Once Upon a Time…There was a mom who remembered how to play

I stink at playing with Star Wars action figures. I stink even more at creating battles with little green army dudes, or constructing worlds of Lego Bionicles. In short, my kids are beginning to think I’ve lost the ability to live in their world of play-ala-plastic.

And perhaps, I have.

I admit, I’m running on fumes these days. The baby is waking up countless times a night, nursing until I feel drained of all possible fluids (I honestly have visions of waking up one morning as a prune). Max, in his three-ness is struggling not to yell every word he says (volume control is lost on this age group, I think) and is in a constant state of “mama I neeeeeeeed you.” Noah is on the go constantly, from friends to sports schedules, cello to homework. Then there is my husband. And my household. And our two dogs that pathetically look up at me as if to say, “remember us? The furry, cute, best friends of yours that you never walk or hike or play with anymore?”

Getting down on the floor and playing used to be my specialty, especially because we are one of “those” households that don’t do television or video games. In order to inspire my kids to use their imaginations, I used to take part in their miniature wars and galactic ship building extravaganzas. Lately though, I have fallen into the trap of “do what I say, and not what I do.”

“I want you to go play,” I say sternly, each time I hear the deep I-am-soooo-bored sighs come from either of the boys.

“We want you to play too, mom,” Noah inevitably responds, his big blue eyes glancing over to whatever pile of cars/legos/action figures they complied.

Recently, after a round of “go play/come with us” that produced frustrations aplenty, Max began to get teary.

“You aren’t much fun anymore, mama,” he said, hanging his head for dramatic effect.

I wanted to shrug off his pouting. I wanted to tell myself that wasn’t the case. I wanted to say I remembered how to play. But I couldn’t.

“Okay, okay,” I said, wiping my hands on my apron and turning off the pot of pears I was steaming. “Follow me, then.”

I still had no interest in digging through the most recent mound of plastic junk the kids had fallen into favor with, nor did I want to build a Lego castle or fortress or mini figure village. I know I should….but honestly, I can’t make myself pretend that’s fun– and kids know when you fake play. In some ways, that may be worse than not attempting to play at all.

So instead of a forced 15 minutes of talking in a robot voice while destroying some town that I can hardly pronounce (compliments of the Bionicle craze), I walked up the stairs into Max’s room.

“The make believe basket?” Noah said with obvious nine-year old coolness. “What are we going to do with

Ignoring the running commentary he continued to offer, I schlepped the basket down the stairs and out the backdoor.

“What are you doing?” Max giggled as I flipped the basket’s contents out onto the grass.

I threw on a red hooded cape, and dug out a crown. I tossed Noah sword and shield. We put a peapod outfit on Lizzie. Soon, Max was donning a batman mask and superhero cape. And we found ourselves traipsing down the path into the fields—the magical, alternate universe (think Harry Potter meets Narnia meets Beatrix Potter) behind our house.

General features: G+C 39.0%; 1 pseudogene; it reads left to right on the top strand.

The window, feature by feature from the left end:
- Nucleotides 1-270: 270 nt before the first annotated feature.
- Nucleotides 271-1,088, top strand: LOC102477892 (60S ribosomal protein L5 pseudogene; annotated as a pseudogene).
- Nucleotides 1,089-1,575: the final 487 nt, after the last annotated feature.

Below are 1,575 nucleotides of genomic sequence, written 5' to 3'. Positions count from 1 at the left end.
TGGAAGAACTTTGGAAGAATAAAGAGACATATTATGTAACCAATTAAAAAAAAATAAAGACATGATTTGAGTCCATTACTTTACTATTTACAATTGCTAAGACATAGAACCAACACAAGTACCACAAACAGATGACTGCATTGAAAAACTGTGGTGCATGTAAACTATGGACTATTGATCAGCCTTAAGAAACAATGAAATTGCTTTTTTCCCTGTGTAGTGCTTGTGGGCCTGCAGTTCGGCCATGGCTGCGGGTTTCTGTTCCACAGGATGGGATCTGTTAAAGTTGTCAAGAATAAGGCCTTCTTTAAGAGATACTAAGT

And we played. Hard.

It made me realize that being outdoors, exploring and imagining and partaking in unstructured play is not only good for our children. It brings a kind of re-charge to our parenting souls, creates this connection to our own youths, our own days of fort building (with sticks, not plastic), fairy hunting and superhero adventuring.

In what ways to you play with your kids in the great outdoors? Do you know of places that seem so magical, so full of natural wonder, that you still feel called to let go…and just play?

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5 thoughts on “Once Upon a Time…There was a mom who remembered how to play”

  1. Every time I see a tall pine tree with branches still reaching to the ground, I remember when we trimmed the inside dead branches and created the perfect escape. The fallen needles provided the carpeting. The branches formed the perfect fort, tee pee, castle…your choice. It’s magical.

  2. Great post, you sound like a wonderful mother. Your kids are lucky to have someone to play with them as much as you do. They will remeber those times their whole life. Many parents today would rather stick the kids in front of the TV and have that entertain them instead of spending time with them, that is sad. Making an effort to play and encourage them using their imagination is great for them.

    my wife keeps bugging me to build a tree fort for the kids to play in, I’m going to have to give in soon before they head off to college.

    Thanks for the post.

  3. the hills and valleys were alive with magic when you escaped with your children into that magical place so often forgotten by adults. A day they will always remember! Your writing is as wonderful as your parenting skills. Never lose that ablility to play.

  4. Thanks for the kick in the buttreminder, Kate. Like the picture of the view you posted last week, it makes me remember why I always wanted to raise my kids, like I was raised, in the country. We had mud-and-stick forts, complete with stairs carved out of the banks of the pond, and Molly Whuppie bridges (do you know that old fairy tale)? Am still trying to figure out how to recreate those experiences for my kids in town.

  5. I love when your imaginative juices are flowing. One of my favorites is when the boys built a fort for you to eat lunch in with them just after Lizzie was born! Then you were wild animals and Max was trying to kill the wild animals, but Noah said lets save them instead!!!

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